National event helps keep pills off streets
HUNTINGTON -- Looking at boxes and bags filled with unused prescription medication, West Virginia State Trooper R.N. Blankenship said she underestimated what kind of response she would see during Saturday's National Drug Take Back Day.
Blankenship was stationed at one of thousands of drop-off locations throughout the nation, and one of three in Cabell County, at the State Police Detachment along U.S. 60 in Huntington, where she estimated a little more than 50 people dropped off more than 100 pounds of drugs in just four hours.
"I absolutely didn't know people had this amount of medicine that they kept in their homes," said Blankenship. "Just one person brought in an entire tote filled with prescriptions, and it just amazed me."
Since the Drug Enforcement Agency began hosting the take back events in September 2010, more than 2 million pounds of prescription drugs have been turned in at drop-off locations throughout the country. That number doesn't include results from Saturday's take back.
DEA officials collect the drugs from the respective locations and take them to another location, where they often are incinerated.
The people who turn in the drugs ranged from people who just have cleaned out their medicine closets to people who seem to have cleaned out the home of a recently deceased loved one, said Blankenship.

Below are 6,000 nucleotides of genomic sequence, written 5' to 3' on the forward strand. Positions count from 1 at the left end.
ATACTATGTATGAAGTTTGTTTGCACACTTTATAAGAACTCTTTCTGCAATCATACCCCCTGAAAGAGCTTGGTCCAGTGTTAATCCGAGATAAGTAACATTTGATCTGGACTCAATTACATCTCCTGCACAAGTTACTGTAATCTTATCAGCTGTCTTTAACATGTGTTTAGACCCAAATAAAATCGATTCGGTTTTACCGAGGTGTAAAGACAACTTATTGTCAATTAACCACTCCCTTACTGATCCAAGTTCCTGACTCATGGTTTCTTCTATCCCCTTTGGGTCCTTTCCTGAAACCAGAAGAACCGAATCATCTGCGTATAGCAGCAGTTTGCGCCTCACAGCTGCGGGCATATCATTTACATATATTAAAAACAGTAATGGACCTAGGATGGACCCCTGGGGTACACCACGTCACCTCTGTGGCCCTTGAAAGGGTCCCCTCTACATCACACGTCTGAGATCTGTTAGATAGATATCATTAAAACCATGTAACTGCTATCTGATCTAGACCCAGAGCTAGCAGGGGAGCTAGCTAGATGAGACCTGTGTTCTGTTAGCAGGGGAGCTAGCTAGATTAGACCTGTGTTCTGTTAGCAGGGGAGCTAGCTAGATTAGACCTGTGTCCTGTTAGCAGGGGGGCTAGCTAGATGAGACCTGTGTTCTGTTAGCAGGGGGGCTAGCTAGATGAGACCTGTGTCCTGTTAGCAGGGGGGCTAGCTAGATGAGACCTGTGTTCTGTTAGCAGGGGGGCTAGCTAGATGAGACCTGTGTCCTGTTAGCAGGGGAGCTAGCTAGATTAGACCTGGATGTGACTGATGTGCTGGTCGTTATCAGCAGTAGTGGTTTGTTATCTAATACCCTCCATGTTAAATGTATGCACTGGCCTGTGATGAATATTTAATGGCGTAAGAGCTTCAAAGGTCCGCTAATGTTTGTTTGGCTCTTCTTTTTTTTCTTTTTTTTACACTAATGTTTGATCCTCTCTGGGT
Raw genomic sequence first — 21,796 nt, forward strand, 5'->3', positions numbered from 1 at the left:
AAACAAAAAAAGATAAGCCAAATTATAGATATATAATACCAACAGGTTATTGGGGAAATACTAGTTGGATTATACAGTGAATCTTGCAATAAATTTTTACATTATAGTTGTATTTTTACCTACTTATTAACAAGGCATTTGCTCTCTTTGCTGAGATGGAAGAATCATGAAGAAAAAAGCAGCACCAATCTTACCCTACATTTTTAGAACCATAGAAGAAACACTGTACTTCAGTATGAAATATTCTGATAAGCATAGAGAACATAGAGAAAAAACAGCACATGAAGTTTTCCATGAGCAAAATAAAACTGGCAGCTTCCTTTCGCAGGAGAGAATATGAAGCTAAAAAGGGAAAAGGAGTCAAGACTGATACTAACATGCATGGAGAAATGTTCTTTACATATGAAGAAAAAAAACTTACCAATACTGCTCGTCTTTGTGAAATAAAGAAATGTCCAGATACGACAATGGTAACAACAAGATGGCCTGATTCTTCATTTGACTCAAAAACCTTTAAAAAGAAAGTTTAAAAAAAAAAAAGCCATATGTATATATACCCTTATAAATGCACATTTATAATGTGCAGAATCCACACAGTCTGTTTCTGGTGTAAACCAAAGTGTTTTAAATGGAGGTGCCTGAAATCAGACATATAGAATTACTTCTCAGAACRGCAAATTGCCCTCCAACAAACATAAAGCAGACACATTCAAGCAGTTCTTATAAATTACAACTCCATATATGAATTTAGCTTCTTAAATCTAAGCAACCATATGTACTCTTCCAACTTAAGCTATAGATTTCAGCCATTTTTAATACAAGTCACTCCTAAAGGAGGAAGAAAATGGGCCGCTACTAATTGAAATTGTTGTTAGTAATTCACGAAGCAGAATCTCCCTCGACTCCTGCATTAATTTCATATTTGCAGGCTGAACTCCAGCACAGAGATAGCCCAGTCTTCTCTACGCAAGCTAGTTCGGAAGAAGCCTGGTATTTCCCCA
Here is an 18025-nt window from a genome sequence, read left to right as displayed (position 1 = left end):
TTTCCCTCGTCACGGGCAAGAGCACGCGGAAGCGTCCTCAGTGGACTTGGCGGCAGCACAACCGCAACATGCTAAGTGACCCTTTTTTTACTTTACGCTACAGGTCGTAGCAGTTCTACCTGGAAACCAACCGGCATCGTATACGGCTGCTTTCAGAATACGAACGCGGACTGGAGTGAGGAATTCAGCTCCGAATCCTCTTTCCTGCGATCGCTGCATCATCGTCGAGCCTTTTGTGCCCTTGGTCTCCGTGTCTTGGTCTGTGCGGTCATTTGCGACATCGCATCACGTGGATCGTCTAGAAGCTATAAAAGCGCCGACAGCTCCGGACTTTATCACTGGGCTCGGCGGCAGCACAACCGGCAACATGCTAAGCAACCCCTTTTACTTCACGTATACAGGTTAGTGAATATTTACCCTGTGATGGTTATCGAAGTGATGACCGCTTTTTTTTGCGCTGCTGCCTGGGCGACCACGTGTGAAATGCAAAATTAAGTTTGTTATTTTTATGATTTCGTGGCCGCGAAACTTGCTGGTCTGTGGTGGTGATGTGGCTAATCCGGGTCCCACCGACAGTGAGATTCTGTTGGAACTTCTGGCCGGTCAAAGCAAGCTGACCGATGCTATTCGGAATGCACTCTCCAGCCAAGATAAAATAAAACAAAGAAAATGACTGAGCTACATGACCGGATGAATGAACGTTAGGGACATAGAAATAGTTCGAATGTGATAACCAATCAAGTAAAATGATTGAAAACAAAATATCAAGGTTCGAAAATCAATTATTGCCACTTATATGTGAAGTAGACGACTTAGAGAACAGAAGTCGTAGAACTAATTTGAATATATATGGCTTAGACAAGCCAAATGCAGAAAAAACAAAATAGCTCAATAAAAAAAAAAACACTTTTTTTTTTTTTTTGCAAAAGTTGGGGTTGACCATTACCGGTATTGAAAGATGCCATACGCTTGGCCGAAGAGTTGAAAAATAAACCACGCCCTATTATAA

She said every person who dropped off medicine had a story to go with it.
"One woman came in and was talking about how she had just lost her husband and this was his medicine," said Blankenship. "It's amazing to see how much medication these people, who do need it, have in their homes."
Of course, for Blankenship, that idea was cause for concern, especially for people who are prescribed so much medication as that makes them prime targets for criminals.
"I don't think people in West Virginia understand the pill problem to that extent," she said. "You think about the people who are abusing them, but you don't often think about the people who need it and have excess of medication lying around that makes them susceptible to people who do want to abuse it.
"Bringing the medicine they don't need here, to us, is a great way that they can assist us in making sure those pills don't get into the wrong hands and ensure they're disposed of properly."
Residents who missed the opportunity to dispose of prescription medication during the event still have the opportunity to do so by visiting the Huntington Police Department Headquarters, where there is a permanent drop-off box available during the department's business hours between 8 a.m. and 6 p.m. Monday through Friday.
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